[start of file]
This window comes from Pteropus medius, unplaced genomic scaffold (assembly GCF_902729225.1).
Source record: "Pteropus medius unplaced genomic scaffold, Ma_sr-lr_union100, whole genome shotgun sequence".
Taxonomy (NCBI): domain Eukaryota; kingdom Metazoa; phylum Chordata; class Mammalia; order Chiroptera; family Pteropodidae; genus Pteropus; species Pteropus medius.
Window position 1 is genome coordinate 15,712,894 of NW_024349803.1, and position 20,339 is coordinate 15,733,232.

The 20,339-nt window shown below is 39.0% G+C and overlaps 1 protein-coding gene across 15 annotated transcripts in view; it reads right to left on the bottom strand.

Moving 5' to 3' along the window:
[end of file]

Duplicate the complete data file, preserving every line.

This window comes from Pteropus medius, unplaced genomic scaffold (assembly GCF_902729225.1).
Source record: "Pteropus medius unplaced genomic scaffold, Ma_sr-lr_union100, whole genome shotgun sequence".
Taxonomy (NCBI): domain Eukaryota; kingdom Metazoa; phylum Chordata; class Mammalia; order Chiroptera; family Pteropodidae; genus Pteropus; species Pteropus medius.
Window position 1 is genome coordinate 15,712,894 of NW_024349803.1, and position 20,339 is coordinate 15,733,232.

The 20,339-nt window shown below is 39.0% G+C and overlaps 1 protein-coding gene across 15 annotated transcripts in view; it reads right to left on the bottom strand.

Moving 5' to 3' along the window: